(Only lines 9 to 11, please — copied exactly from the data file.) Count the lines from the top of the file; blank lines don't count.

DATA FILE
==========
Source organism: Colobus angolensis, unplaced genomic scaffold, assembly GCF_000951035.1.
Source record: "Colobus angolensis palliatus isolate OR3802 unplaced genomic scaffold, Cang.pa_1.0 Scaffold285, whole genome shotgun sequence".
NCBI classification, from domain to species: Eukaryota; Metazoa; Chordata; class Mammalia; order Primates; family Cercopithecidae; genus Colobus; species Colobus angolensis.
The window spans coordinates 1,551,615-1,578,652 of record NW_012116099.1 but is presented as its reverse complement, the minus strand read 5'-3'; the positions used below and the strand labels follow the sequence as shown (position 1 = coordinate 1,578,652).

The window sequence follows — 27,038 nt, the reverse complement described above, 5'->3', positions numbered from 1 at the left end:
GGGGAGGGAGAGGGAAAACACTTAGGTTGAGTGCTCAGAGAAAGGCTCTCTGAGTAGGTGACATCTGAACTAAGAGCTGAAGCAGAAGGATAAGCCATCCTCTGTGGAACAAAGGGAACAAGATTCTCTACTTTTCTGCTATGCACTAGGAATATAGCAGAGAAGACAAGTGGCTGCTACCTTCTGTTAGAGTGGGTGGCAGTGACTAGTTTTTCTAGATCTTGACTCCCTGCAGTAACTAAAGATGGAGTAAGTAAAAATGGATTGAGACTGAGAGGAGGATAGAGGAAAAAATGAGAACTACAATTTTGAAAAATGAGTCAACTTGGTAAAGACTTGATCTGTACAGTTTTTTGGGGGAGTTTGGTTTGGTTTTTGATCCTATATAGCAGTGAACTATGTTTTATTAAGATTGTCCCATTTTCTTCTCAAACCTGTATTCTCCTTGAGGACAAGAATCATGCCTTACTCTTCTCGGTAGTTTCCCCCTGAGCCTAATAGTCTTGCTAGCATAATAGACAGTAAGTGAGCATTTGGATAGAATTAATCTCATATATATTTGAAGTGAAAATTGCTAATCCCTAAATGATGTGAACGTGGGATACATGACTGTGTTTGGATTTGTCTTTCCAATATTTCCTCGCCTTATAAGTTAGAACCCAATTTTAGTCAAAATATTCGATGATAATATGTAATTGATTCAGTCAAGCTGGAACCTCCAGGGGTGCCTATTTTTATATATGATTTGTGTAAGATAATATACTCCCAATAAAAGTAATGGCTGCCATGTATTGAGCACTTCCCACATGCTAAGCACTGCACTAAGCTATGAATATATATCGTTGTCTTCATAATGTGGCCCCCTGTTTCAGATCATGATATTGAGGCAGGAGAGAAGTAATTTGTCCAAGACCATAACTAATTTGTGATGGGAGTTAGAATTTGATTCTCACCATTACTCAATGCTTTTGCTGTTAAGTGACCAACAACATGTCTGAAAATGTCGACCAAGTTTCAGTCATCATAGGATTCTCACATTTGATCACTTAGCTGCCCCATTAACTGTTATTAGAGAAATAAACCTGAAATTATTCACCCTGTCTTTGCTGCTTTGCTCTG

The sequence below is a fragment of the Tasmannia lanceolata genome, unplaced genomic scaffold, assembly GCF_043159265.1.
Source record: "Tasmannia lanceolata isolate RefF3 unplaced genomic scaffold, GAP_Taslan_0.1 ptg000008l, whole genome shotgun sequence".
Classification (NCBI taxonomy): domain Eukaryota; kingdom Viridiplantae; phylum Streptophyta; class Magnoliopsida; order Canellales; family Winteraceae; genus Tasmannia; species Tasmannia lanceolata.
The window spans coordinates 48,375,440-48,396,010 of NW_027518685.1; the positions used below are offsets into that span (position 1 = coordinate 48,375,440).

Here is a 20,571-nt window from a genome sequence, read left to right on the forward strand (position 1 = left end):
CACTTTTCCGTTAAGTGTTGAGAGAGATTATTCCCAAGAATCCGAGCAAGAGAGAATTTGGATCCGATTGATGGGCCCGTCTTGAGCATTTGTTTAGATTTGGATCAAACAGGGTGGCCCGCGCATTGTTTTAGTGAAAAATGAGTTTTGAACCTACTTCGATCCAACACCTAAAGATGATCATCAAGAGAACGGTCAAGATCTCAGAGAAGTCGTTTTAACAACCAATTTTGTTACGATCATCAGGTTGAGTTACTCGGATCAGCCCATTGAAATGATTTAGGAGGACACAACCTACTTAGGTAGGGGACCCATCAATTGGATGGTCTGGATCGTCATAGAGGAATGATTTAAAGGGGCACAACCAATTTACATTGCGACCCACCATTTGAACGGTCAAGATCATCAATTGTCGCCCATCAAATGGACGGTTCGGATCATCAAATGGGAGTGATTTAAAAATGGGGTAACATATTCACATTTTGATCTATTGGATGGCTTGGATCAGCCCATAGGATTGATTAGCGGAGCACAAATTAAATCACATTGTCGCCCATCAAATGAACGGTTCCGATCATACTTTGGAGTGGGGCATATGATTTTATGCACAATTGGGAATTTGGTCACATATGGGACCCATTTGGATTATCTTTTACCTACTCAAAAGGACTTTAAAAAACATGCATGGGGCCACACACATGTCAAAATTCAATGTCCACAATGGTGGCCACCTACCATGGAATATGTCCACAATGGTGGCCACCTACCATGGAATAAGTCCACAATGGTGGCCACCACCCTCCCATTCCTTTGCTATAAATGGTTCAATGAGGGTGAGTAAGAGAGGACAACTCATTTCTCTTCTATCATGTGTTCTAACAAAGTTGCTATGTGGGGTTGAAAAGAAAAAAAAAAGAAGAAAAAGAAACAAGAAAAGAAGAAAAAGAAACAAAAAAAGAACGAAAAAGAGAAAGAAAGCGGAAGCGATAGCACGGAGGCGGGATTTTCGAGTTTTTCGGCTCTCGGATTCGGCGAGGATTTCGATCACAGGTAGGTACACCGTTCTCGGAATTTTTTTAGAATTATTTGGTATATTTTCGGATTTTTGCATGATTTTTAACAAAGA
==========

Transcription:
Classification (NCBI taxonomy): domain Eukaryota; kingdom Viridiplantae; phylum Streptophyta; class Magnoliopsida; order Canellales; family Winteraceae; genus Tasmannia; species Tasmannia lanceolata.
The window spans coordinates 48,375,440-48,396,010 of NW_027518685.1; the positions used below are offsets into that span (position 1 = coordinate 48,375,440).

Here is a 20,571-nt window from a genome sequence, read left to right on the forward strand (position 1 = left end):